The HP Chromebook 11 and SlimPort Adapter Problems – My Solution

MyDP Slimport Adapter
MyDP Slimport Adapter

I posted some weeks ago about my trials with the SlimPort adapter on the HP Chromebook 11. I had purchased one adapter that worked most of the time. Ultimately, I decided it was the high powered HP  charger causing problems. The factory charger is wasted anyway because through the SlimPort it is reported as a low power charger. I guess the HP charger supplies more power than the SlimPort adapters can handle.

I am using an LG E2250V monitor. It is about four years old, and I suspect this may be an issue in some cases. Maximum input resolution is specified as 1920 x 1080 and this fits with the HDMI 1.0 to 1.2 standards. Later devices are backward compatible, but the HDMI 1.4 Spec was released in May 2009, so my monitor almost certainly does not support the latest spec. This may well be causing compatibility problems with devices built to the newer SlimPort Spec which was updated in September 2013 and is probably what is used by the HP 11. All the devices I tried are HDMI 1.4 compatible.

I have purchased and tested four different adapters.

The first one, as described in a previous post, is the MyDP Slimport to HDMI adapter. worked well out of the box, but began playing up. The Monitor began to flash on and off, and eventually just stopped working. I purchased and connected a high quality HDMI cable, to no avail. I was using the HP 3 Amp charger.

MyDP Slimport Adapter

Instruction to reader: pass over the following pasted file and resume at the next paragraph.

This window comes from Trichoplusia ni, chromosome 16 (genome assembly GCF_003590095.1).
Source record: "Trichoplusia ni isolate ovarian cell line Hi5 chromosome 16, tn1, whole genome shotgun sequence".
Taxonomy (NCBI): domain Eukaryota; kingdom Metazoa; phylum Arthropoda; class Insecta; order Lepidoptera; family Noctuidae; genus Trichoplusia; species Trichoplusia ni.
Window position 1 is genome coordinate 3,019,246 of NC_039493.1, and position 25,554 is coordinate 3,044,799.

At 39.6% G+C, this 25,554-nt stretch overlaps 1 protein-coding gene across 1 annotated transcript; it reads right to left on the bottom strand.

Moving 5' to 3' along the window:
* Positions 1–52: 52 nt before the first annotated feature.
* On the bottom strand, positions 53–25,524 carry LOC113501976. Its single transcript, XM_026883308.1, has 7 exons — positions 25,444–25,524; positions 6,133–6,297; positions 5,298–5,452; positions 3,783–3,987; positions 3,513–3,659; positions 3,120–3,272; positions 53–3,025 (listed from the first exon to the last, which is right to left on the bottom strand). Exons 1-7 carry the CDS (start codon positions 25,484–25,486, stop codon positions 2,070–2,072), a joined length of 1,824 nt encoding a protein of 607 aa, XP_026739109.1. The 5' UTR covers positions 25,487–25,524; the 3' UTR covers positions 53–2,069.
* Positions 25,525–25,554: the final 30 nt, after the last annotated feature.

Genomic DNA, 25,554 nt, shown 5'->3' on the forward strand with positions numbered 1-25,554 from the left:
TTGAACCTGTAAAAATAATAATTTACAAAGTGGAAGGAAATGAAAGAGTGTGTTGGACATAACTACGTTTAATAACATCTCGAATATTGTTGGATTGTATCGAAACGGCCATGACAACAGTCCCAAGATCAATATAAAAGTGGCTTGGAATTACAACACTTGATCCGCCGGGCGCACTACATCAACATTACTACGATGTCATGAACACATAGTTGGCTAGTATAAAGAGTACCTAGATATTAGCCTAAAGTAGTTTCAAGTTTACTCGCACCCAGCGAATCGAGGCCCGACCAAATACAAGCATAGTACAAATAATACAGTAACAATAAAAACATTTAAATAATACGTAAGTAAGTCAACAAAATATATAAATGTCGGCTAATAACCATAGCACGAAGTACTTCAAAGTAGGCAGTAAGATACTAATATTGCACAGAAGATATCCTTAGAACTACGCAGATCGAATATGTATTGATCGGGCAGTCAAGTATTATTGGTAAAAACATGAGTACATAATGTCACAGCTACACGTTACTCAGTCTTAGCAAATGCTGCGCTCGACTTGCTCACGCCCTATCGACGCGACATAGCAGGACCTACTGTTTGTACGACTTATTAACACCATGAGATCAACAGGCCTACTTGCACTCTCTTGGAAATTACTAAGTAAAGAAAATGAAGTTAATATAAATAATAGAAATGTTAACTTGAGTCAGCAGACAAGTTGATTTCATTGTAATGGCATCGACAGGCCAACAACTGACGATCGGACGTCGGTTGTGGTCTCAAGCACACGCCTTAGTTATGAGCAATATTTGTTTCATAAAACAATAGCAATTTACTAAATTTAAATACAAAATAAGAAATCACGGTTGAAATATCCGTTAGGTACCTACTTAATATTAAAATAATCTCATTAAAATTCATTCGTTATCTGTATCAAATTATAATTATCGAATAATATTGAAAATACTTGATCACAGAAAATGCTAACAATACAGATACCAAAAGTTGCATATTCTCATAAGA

MyDP Slimport Adapter

I removed it, and worked without a monitor. Coming back a couple of days later, and using the 2 Amp Nexus 7 charger, the adapter came back and worked reliably.


In the meantime I had purchased replacements of several types. Two display the current SlimPort logo, and two do not.

I will break my findings down into the two types of device.

Dongle Style Adapters

The first type I will classify as a dongle. a Micro-USB plug with a short lead attached to a small box with an HDMI port, and a Micro-USB charging port. Both work perfectly, with a low power charger. The one I used for weeks is a MyDP Slimport to HDMI Adapter as shown above. Amazon has it here.

Slimport Dongle Style
Slimport Dongle Style

The other one has the SlimPort logo and orange name.

Amazon has this one here




Lead Adapters

CY SlimPort Cable Adapter - Does not work on my monitor
CY SlimPort Cable Adapter – Does not work on my monitor

The other type is a lead, about 1.5M long with a Micro-USB plug on one end, and an HDMI plug and Micro-USB port on the other.

I have two of this style.

One is labeled With the SlimPort logo and orange text, the other is not, but it does have an orange band around the Micro-USB plug.

The lead type CY adapter with the Logo simply does not work on my LG E2250V monitor. It looks like this.

It works fine on my new TV, but not my monitor.

Patuoxun Slimport to HDMI Adapter

Patuoxun SlimPort to HDMI Adapter
Patuoxun SlimPort to HDMI Adapter


The other Patuoxun device has worked perfectly, and I am using it now as I type this. Amazon has this adapter here

Having discovered the information about HDMI standards, I tried the two lead style adapters on my relatively new Television. It has modern HDMI ports. A Google Chromecast will switch the TV on and change to the HDMI port automatically. Something only the latest HDMI ports will do. The lead style cable both work perfectly.

This tends to support my theory that much of the pain being reported is people with older monitors or TVs that do not have ports compatible with the HDMI 1.3 or perhaps 1.4 spec.